Certified Employee-Owned: A New Way to Market Your Business
USDA Organic, Equal Exchange Fair Trade, Non-GMO—it’s easy to picture these brands and even easier to recognize them in stores. What if “Employee-Owned” joined their ranks? Imagine a label that identifies businesses who actively promote broad-based ownership and employee equity.
If Thomas Dudley’s endeavor is successful, “Employee-Owned” could become a household term. Dudley, who is currently pursuing a PhD in Organizational Behavior at Stanford Business School, has partnered with cofounder Kramer Sharp to form Ownership Alliance (full disclosure: RMEOC’s Executive Director Halisi Vinson serves on their advisory board). The San Francisco-based social enterprise is on the eve of launching a new certification program, Certified Employee-Owned.
We sat down with Dudley to learn more about this exciting project and what it could mean for employee-owned companies.
TD: What I’m most excited about is creating widespread awareness of employee ownership and making it a part of the national consciousness. I’m excited for the day when consumers use it to decide what to buy, employees use it to decide where to work, and businesses use it to determine who to contract with. I want the label to be out there in a mainstream way.
RMEOC: What other benefits come with Certified Employee Owned?
TD: We’ll be building a brand and making it easy for companies to recognize us. We’re creating PR tools that connect journalists to certified companies. We’re doing research to understand how consumers and employees perceive employee ownership, so we can reach the largest audience. We will have a strong social media presence to educate every day people about employee ownership. We’ll have sample messaging—how people used the messaging before, what worked for others. We want to do the legwork so your brand can be enhanced as easily as possible.
RMEOC: Why did you and Kramer Sharp decide to form Certified EO?
TD: In our research, we noticed 35-40% of people were willing to buy “Certified Employee-Owned,” as opposed to 32% for Fair Trade and 20% for Great Place to Work. We noticed an incredible interest in employee ownership, and we found similar results in where people would like to work.
Contrasting that, we’ve had difficulty in finding employee-owned companies. You can get a list of ESOPs, but then you don’t exactly know what percentage of the company the ESOP owns.
Those ideas seemed at odds, so we wondered how we could bridge that gap in a way that would spread awareness of employee ownership.
RMEOC: Why is it important for companies today to become Certified EO?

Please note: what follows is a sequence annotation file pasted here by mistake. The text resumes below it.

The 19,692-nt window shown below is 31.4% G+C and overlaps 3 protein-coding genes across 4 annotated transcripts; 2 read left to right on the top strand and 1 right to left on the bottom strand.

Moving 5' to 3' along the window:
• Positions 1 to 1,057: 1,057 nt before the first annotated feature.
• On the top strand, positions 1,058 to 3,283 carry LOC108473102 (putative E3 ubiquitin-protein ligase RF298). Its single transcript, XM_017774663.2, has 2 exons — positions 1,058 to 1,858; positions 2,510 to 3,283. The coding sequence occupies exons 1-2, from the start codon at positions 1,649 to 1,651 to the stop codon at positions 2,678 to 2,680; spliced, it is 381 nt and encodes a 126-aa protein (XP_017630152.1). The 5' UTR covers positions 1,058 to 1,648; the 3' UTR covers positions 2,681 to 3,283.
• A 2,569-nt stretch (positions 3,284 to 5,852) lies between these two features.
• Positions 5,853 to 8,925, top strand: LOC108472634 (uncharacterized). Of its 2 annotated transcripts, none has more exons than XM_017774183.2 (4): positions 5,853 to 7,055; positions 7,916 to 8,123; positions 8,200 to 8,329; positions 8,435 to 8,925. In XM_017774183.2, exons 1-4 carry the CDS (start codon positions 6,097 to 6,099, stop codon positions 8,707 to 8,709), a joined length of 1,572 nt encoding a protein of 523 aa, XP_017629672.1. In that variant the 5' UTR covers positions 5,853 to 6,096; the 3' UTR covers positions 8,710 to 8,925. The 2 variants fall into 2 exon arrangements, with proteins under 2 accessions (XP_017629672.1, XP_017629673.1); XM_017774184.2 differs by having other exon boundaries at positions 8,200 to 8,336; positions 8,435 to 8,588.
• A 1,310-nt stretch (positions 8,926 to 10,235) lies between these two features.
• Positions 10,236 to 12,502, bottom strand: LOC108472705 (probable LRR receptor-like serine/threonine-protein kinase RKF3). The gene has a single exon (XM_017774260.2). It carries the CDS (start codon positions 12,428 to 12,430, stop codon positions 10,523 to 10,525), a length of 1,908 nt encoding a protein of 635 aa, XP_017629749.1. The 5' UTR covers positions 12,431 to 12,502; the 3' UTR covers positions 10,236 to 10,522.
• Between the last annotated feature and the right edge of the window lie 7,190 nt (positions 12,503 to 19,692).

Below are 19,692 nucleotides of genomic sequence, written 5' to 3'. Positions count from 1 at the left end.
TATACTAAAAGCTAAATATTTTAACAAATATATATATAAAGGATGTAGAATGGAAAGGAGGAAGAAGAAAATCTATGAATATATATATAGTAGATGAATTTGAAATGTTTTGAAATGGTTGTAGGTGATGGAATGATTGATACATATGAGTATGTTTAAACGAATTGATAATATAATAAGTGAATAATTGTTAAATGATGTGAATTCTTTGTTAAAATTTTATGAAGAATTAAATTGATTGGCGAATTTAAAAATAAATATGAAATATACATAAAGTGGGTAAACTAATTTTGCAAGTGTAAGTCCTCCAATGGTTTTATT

TD: First, together we’re going to have a bigger voice. We’ll be stronger if we have a unified messaging and branding. Other certification programs like Fair Trade or Certified Organic save farmers and businesses time and money, and we want to provide that value to EO businesses.
Second, employe-owned companies gain greater legitimacy from third-party certification. Companies like Walmart have an ESOP, but they wouldn’t qualify for Certified EO because they don’t meet the criteria for certification.
RMEOC: What are the policy implications from raising the collective voice of employee ownership?
TD: We plan to leave policy advocacy to existing organizations like the NCEO, the ESOP Association, and ESCA. We’re not trying to duplicate effort but to fill a gap. The top policy item on our minds would be a set-aside for employee owned businesses, much like there are set-asides for minority-owned and women-owned businesses. That meshes with certification because set-asides would require a threshold, and both have appealed to employee-owned companies.
RMEOC: What are the different share schemes that Certified EO recognizes?
TD: We use a general definition of employee ownership. To be certified, we need to verify that at least 30% of a company is owned by employees through an ownership program, that every employee has access to ownership, and that ownership within the program is not too concentrated in a few individuals. In our group of founding members, we have ESOPs, worker co-ops, perpetual trust companies, and even a direct share ownership model.
RMEOC: Does “Certified EO” apply worldwide?
TD: Right now we’re focusing on the US, but we have ambitions to include other countries.
RMEOC: What initiatives might we expect from Ownership Alliance in the future?
TD: We definitely have big plans. Right now we’re focused 100% on launching the certification. Long term, we’d like to take the knowledge of which companies are employee owned and help EO companies find investors, locate EO companies on Yelp, or to initiate a suppliers circle. We want to use the knowledge we build about EO companies and extend it to other areas.